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Field of Dreams
Special> Field of Dreams
UPDATED: June 13, 2007 NO.24 JUN.14, 2007
Trail Blazing Transformation

Over 60 years ago, there was a vast expanse of sparsely inhabited land stretching over 57,600 square km to the north of China's northeastern Heilongjiang Province, bordering Russia. Called Beidahuang at that time, which literally means "Great Northern Wilderness," the area was covered by trackless swamps and infested with overgrown weeds and extensive underbrush. Then one day in 1947 the rank and file of the People's Liberation Army marched into this great wilderness in enthusiastic response to the calls of the Communist Party of China to cultivate farmland and also out of their own aspirations to serve the emerging New China.

Since then, more than half a million young men and women, including demobilized army officers and soldiers and high school graduates, have followed suit. These pioneers have set down roots, toiling on state-owned farms they helped build year in and year out. Many came from the metropolitan cities of Beijing and Shanghai, where they could have led a comparatively easy and comfortable life. Thanks to the most strenuous and painstaking endeavors made by these adventurous young people, the once deserted wasteland was transformed into one of the largest and most reputable grain production bases in China. It now has the enviable name of Beidacang, or "Great Northern Granary."

The transformation of Beidahuang in the past 60 years may best illustrate the normal pattern by which state-owned farms have grown in China: starting from scratch and developed through many years of persistent hard labor, to eventually reap the reward of bumper harvests and sound economic returns. Today, many of the state farms set up across the nation's 17 primary farmland reclamation areas, either in Heilongjiang Province, Inner Mongolia or Xinjiang Uygur Autonomous Regions, or elsewhere, are among major production centers of many agricultural and cash crops, including rice, wheat, cotton, rubber, sugar, meat and dairy products. They also manufacture state-of-the-art farm technologies and machinery to meet both local needs and those of other parts of rural China.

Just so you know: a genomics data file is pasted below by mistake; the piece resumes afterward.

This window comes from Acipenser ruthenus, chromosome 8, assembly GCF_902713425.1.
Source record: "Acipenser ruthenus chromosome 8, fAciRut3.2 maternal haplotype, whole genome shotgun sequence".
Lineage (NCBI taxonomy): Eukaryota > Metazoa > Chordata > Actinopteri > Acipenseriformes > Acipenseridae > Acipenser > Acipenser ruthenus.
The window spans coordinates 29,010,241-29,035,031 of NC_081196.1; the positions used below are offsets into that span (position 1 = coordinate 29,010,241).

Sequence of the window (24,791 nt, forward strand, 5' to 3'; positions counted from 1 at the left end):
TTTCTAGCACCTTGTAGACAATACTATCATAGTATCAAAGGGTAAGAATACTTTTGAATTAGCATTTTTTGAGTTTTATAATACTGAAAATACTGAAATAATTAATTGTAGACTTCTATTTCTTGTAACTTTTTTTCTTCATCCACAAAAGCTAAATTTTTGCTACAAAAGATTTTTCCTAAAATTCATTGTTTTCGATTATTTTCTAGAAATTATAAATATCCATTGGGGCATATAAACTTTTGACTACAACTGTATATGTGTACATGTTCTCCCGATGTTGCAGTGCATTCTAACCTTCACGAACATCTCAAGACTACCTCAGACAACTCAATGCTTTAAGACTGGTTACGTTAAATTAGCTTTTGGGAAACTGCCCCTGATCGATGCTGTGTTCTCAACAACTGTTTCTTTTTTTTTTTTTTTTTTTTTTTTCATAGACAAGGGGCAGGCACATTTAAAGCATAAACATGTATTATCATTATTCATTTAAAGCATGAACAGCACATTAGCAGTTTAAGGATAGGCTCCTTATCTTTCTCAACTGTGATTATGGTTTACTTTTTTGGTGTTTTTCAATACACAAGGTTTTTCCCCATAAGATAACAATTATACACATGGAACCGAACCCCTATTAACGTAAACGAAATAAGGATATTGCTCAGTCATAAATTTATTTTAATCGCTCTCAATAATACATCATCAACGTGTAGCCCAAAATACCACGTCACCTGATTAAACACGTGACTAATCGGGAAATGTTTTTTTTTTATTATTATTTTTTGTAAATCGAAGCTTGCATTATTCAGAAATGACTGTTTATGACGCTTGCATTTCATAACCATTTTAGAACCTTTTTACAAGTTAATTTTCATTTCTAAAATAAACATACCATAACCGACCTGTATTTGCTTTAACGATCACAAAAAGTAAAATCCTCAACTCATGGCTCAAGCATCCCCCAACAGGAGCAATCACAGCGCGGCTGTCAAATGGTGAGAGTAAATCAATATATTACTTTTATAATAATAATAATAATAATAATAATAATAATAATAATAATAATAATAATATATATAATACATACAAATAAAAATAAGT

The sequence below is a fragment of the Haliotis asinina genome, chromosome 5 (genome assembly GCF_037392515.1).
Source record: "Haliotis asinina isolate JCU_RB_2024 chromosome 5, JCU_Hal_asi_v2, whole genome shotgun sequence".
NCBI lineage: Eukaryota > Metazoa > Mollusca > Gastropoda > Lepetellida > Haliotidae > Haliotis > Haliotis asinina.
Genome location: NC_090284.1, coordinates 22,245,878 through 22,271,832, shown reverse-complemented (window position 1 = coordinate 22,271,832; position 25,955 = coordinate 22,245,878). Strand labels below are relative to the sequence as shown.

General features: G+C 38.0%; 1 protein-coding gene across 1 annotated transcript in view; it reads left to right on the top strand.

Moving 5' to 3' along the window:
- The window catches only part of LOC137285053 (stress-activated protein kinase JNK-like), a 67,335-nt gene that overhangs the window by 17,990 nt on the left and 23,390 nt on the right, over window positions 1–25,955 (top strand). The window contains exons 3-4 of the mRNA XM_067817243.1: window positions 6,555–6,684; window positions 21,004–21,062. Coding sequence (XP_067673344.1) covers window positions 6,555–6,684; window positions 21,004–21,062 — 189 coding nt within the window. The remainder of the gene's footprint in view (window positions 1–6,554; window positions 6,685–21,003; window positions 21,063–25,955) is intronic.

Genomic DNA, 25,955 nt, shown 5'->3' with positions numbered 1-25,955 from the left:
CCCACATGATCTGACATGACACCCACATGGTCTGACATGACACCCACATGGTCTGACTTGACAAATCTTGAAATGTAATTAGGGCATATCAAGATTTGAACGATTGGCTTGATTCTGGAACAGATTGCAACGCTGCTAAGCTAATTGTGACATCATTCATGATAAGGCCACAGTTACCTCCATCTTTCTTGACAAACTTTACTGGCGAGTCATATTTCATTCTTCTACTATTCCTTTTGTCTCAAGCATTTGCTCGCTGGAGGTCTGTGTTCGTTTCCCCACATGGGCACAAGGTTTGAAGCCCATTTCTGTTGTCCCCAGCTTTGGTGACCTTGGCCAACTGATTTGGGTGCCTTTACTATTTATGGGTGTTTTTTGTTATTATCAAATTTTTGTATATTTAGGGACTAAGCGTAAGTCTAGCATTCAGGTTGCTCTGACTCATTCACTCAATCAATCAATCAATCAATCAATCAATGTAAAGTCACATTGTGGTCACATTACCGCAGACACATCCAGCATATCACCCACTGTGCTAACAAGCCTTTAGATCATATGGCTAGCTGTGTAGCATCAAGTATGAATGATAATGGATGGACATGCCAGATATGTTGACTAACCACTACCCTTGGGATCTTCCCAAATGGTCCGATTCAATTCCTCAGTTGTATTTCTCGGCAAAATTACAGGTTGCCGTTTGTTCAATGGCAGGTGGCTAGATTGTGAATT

While many of us may marvel at the remarkable achievements of these state-owned farms over the last six decades, it is the selfless spirit and dedication of the farm workers that are the most admirable of all, as they have devoted their lives and risked untold hardship to build an agricultural miracle. And with China's working and living conditions improving tremendously, although no one is now required to undertake the same arduous tasks as those elders once did, it is nonetheless hoped that their courage and hard work will have an inspiring effect on the younger generation of today.

Late last year, a new five-year plan was released that dealt specifically with the economic and social progress of state-owned farms between 2006 and 2010. A number of grand goals were set in the program. If everything goes according to the plan, by the end of the decade, these farms will continue to play a complementary role in China's agricultural sector, and make even greater contributions to the nation's economy as a whole.

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